Skip to comments.Shakespeare: Commuter, Landlord and Tax-Dodger
Posted on 05/18/2013 6:06:13 PM PDT by nickcarraway
They say you should write what you know, but the greatest writer of all completely ignored the world on his doorstep. William Shakespeare set plays in Venice, Rome, Scotland and other locations around the world. Some of his plays revolve around the British Court, but he set almost nothing in the rough-and-tumble of 16th-century London or sleepy Stratford upon Avon, where he spent most of his life.
This is all the more puzzling when, as a new exhibition at the London Metropolitan Archive (LMA) proves, his life was so intimately bound up with the capital.
The show commemorates the 400th anniversary of Shakespeare's title deed. In 1613, he bought a property in Blackfriars for £140, and the document recording it is one of only six that bear his handwriting.
With this amazing piece of paper at its centre, the exhibition explores the history of Shakespeare and London. Its scope ranges from his earliest recorded appearance in the city in 1592 through to the opening of the new Globe Theatre on the South Bank in 1997.
As always with Shakespeare, the details are tantalisingly sketchy. Over the centuries, scholars have tried to flesh out a story on the barest of bones. "A lot of what we have is subjective," says Laurence Ward, the chief archivist at the LMA, "but that's part of what makes it so interesting."
(Excerpt) Read more at telegraph.co.uk ...
He had to be gay.
Wait a minute...
Because he didn’t want to pay ridiculous taxes?
“Well, sure. Most of them were. In fact, all of my ancestors were gay.”
Actually, it takes a string of really good luck to have a bunch of straight ancestors. That’s one of the reasons I think being gay is very selfish.
Yeh. Hate to get serious, but yeh, endless pleasure without progeny or the associated commitments. Selfishness has its virtues, but that isn’t one of them. BTT
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Thanks nickcarraway.The show commemorates the 400th anniversary of Shakespeare's title deed. In 1613, he bought a property in Blackfriars for £140, and the document recording it is one of only six that bear his handwriting.And in 1666, the Great Fire incinerated an awful lot of sites and documents. Edward "Ned" Alleyn founded a school which still exists, and a few other players can be traced a little way, but it's amazing that we even have Shakespeare's plays.
He certainly wasn’t gay. The big question is was he bisexual? My guess, and it is only a guess, is that he was not. His supposedly sexually charged sonnets to the fair youth brought absolutely no criticism at the time. This suggests his contemporaries realized the sonnets concerned themselves with platonic love.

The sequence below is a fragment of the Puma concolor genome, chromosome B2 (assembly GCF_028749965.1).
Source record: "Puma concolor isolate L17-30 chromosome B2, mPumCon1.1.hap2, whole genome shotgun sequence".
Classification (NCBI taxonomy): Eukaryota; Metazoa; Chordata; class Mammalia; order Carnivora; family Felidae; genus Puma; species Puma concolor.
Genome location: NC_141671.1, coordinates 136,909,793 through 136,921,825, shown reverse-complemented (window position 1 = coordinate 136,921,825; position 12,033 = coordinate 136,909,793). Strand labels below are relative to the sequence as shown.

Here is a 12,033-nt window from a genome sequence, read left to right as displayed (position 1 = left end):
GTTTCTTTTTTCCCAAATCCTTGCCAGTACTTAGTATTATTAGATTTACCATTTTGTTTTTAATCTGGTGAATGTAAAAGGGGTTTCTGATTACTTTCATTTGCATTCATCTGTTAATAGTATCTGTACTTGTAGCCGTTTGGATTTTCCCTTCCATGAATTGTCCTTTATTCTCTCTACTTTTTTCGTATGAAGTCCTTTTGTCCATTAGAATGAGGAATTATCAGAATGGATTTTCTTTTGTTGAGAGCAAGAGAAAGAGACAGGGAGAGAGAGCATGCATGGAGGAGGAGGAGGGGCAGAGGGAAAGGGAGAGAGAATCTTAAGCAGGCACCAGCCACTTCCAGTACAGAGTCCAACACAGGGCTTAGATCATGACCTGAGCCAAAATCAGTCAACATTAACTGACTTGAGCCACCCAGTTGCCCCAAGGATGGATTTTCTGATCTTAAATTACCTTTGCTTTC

Compare these to the sonnets to the Dark Lady. The Dark lady sonnets are pure filth in comparison.
You see...the picture I wanted to post shows Gwynneth’s lovely...er...well...I’ll just say that...http://www.johnspeedie.com/healy/lovely.wav
That movie was extremely disappointing. Just awful. Really bad. David Mamet should have been slapped for that. I’ve read more wit in the tax code.
We are going to have to disagree on that one, my FRiend.
Jack-a-napes!!! Oh, sorry.
Why did he write about the Court and foreign lands and not Stratford? Because the nobleman Edward de Vere, Earl of Oxford, was a member of the court, visited foreign lands and did *not* live in Stratford.
This will ignite the usual controversy but the case is overwhelmingly stronger for de Vere than it is for Will of Stratford. I recommend “Shakespeare by Another Name” for a detailed discussion of the issue, written by a scientist who applys pure analytical thinking to the data as it is currently known rather than by a souvenir shop owner in Stratford who has a stake in the controversy (as do most literary scholars who wrote their theses on Will of Stratford).
I have no skin in this game and don’t care who wrote the works; the Oxfordians have the stronger argument at this time.
The reason Shakespeare's plays are set in "foreign lands," or historical periods, was because that was what was considered interesting and worth hearing about. In 1600, hearing what happened in Stratford in 1600 just wasn't an appealing topic. But, apart from some superficial details, all these plays could have been set in London.
Take Hamlet. The author knew a few place names, a few Danish names, the fact Denmark had an elective monarchy. Are there any other details specific to Denmark? I don't know of a single one.
Besides, the way Shakespeare wrote was virtually a fingerprint. Oxford could not write like that.
There are things in the plays that could only have been known to a member of the de Vere family. No possibility that the fellow from Oxford would have known or had any access.
Also, the knowledge of foreign lands is quite a bit deeper than you contend. Certain geographic and specific details were in the plays that could have only been obtained by someone who had actually traveled there.
Authors through their works are also their autobiographers. There’s no hint whatever of any autobiography had the Stratford Will written them.
Applying Occam’s Razor, why would Shakespeare not write about Stratford or even allude to it, or write about the Court and foreign lands? The question answers itself.